Chelton Flight Systems of Boise, Idaho, was selected to supply a new glass cockpit for the 407. The electronic flight instrument system (EFIS) has flat panel displays, real-time 3D terrain and highway-in-the-sky (HITS) navigation, class-B helicopter terrain awareness / warning system (TAWS), dual embedded flight management system (FMS), integrated global positioning system / wide area augmentation system (GPS-WAAS), digital flight recording, solid-state air data computer and a strap-down attitude heading reference system (AHRS).
The system includes an engine indication and crew alerting system (EICAS) display. The new cockpit has been installed as an option in new models since early 2007. Existing aircraft can be upgraded with the new cockpit.
Edwards & Associates, an affiliate of Bell Helicopter, delivered the latest Bell Helicopter 407 with an advanced glass cockpit system to New York City charter and air tour operator Zip Aviation in June 2010.
Federal Aviation Administration (FAA) certification was received by Vector Aerospace in October 2009 to develop the supplemental type certificate (STC) for an integrated cockpit display system (ICDS) for the Bell 407 helicopter.
The modern ICDS system comprises AHRS, 8in or 10in Sagem ICDS displays, Garmin global navigation system 430 or 530 interfaces integrated caution advisory system and engine display.
Vector Aerospace collaborated with Sagem Avionics to develop the STC. The companies have been manufacturing glass cockpit installation kits for the 407 since the approval of Transport Canada and the European Aviation Safety Agency (EASA).
Cabin configurations of the Canadian-built light helicopter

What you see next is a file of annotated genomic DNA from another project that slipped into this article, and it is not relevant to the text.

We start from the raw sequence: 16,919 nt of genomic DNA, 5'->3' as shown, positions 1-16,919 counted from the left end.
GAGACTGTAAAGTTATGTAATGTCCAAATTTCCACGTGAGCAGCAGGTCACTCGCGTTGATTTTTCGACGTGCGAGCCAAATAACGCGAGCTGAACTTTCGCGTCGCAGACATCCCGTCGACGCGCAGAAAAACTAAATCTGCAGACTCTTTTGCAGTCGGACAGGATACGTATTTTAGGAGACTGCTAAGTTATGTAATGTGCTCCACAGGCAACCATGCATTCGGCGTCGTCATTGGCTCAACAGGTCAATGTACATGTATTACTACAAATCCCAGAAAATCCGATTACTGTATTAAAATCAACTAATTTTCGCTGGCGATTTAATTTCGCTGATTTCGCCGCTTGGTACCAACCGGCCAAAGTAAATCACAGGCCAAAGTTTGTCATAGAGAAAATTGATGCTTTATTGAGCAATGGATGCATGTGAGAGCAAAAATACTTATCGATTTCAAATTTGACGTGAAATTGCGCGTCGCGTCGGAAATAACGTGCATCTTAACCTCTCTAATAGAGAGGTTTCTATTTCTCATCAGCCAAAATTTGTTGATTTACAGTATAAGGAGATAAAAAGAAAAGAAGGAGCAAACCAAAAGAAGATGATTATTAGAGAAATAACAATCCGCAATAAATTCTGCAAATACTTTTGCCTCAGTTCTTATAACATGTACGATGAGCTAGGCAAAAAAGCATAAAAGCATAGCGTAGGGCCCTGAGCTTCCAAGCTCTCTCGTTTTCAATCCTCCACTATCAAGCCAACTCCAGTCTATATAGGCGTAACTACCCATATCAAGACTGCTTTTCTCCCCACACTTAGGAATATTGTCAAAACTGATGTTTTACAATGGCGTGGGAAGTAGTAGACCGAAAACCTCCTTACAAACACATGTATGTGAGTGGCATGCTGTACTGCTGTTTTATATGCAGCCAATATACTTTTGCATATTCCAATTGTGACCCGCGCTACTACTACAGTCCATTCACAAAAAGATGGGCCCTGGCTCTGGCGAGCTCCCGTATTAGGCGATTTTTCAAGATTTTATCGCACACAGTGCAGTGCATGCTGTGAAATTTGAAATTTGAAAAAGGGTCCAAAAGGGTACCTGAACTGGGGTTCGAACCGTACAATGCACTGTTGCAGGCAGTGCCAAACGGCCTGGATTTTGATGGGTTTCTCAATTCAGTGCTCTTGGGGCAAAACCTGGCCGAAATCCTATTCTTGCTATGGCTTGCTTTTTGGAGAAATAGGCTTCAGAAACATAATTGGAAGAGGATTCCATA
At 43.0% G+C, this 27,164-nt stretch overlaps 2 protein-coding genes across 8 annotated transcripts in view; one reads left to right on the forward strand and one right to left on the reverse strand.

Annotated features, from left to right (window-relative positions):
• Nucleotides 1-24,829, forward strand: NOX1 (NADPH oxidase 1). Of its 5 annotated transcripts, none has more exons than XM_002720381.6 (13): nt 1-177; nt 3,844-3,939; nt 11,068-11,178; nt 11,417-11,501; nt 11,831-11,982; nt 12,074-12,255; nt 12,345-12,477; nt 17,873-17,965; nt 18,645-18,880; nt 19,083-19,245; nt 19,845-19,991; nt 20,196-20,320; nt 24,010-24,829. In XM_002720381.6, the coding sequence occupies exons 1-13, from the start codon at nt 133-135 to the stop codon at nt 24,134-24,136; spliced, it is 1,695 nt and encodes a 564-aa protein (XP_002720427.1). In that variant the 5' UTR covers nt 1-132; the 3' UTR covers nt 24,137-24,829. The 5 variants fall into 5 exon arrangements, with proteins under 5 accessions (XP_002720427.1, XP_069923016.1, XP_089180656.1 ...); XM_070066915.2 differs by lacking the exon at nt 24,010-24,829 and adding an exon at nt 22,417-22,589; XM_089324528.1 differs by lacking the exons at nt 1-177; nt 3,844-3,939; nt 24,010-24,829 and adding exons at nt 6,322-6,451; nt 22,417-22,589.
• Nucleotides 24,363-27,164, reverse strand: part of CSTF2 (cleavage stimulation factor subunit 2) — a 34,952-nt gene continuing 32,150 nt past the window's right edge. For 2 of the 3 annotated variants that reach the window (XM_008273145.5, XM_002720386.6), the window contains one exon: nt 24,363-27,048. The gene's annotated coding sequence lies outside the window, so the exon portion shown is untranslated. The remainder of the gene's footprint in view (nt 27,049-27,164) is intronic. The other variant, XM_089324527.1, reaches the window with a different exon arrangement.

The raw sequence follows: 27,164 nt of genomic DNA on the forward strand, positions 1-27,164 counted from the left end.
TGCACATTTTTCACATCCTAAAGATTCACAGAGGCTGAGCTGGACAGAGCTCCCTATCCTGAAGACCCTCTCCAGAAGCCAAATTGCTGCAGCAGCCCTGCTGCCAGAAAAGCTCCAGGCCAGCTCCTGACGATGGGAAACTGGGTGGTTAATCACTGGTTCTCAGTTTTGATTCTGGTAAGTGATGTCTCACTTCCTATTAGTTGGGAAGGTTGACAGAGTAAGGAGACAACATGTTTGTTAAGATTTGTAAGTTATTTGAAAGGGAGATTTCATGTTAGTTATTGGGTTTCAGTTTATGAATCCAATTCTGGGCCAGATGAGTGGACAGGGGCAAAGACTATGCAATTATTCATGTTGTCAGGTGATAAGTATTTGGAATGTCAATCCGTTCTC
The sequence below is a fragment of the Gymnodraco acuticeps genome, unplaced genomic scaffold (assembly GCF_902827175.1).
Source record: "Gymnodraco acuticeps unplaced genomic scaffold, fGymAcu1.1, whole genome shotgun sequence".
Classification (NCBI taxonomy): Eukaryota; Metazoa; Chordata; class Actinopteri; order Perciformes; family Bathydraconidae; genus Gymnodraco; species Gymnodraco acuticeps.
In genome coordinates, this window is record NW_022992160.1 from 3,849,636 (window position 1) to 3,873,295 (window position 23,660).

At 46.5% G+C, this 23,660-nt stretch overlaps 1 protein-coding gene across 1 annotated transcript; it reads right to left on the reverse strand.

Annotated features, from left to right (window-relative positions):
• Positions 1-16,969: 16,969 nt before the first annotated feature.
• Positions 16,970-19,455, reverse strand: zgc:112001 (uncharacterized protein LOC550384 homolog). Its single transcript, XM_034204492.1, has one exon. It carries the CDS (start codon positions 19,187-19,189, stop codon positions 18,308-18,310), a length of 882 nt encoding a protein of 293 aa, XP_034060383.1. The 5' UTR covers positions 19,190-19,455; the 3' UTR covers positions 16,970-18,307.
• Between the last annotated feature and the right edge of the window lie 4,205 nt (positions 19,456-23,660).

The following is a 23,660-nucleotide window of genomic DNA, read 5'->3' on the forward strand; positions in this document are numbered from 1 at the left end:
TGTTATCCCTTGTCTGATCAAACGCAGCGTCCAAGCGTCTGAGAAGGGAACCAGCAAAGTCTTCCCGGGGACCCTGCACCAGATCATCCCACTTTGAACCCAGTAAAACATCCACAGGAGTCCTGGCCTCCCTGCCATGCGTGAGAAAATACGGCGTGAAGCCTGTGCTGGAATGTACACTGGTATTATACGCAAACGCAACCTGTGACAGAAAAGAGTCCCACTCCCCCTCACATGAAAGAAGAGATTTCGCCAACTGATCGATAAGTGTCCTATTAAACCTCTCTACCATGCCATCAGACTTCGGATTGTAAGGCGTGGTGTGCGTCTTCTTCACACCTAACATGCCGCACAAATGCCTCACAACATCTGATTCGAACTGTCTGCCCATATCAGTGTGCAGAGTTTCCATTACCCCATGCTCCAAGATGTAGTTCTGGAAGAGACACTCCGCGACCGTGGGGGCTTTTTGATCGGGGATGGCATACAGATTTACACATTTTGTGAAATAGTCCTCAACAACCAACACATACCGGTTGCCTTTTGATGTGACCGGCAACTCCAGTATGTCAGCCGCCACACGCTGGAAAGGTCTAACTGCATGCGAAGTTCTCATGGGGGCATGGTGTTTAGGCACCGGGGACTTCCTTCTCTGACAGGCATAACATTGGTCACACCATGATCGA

The cabin is configured to suit the customer's specifications and comfortably accommodates five passengers. A standard configuration has two rearward and three forward facing seats.
The helicopter carries a maximum payload of 1,089kg using the standard gross weight of 2,268kg, and carries 1,171kg at the alternative gross weight of 2,381kg (flying at gross weights above 2,268kg may result in a reduced take-off and landing envelope). The baggage compartment has a capacity of 0.45m³.
With the passenger seats removed, the cabin provides 2.4m³ of cargo space.
For emergency / air ambulance applications, the large cabin accommodates a stretcher patient and medical attendants. The starboard door is 0.91m wide and the standard bi-folding 1.55m-wide door on the port side gives fast and easy access.
The law-enforcement variant of the Bell 407, configured by Edwards & Associates, is equipped with bubble windows, searchlights and a forward looking infrared surveillance system.
Rolls-Royce turboshaft engine and performance of Bell Helicopter Textron's Bell 407
The Bell 407 helicopter is fitted with a Rolls-Royce 250-C47B turboshaft engine with FADEC, providing main transmission power ratings of up to 606kW take-off power and 522kW maximum continuous power.
This delivers a better spread with engine power to give improved high and hot capability.
The rupture-resistant fuel system has a 477l tank. For long-range operations, an auxiliary 75l tank can be installed in the baggage compartment. From 2007, the Bell 407 models have been assembled with a more powerful engine, the Honeywell HTS900, rated at 690kW (925shp).
The Bell 407 can fly at an altitude of 5,370m with range of 612km. The maximum and cruise speeds are 259km/h and 224km/h respectively. The service ceiling is 5,698m.
The maximum take-off weight of the Bell 407 helicopter is 2,268kg with internal load and 2,722kg with external load. The endurance of the helicopter is four hours and 12 minutes with standard maximum gross weight and four hours, six minutes with alternative maximum gross weight.
In May 2010, Bell and its affiliate Aeronautical Accessories, began offering customers substantially higher performance from the Bell 407.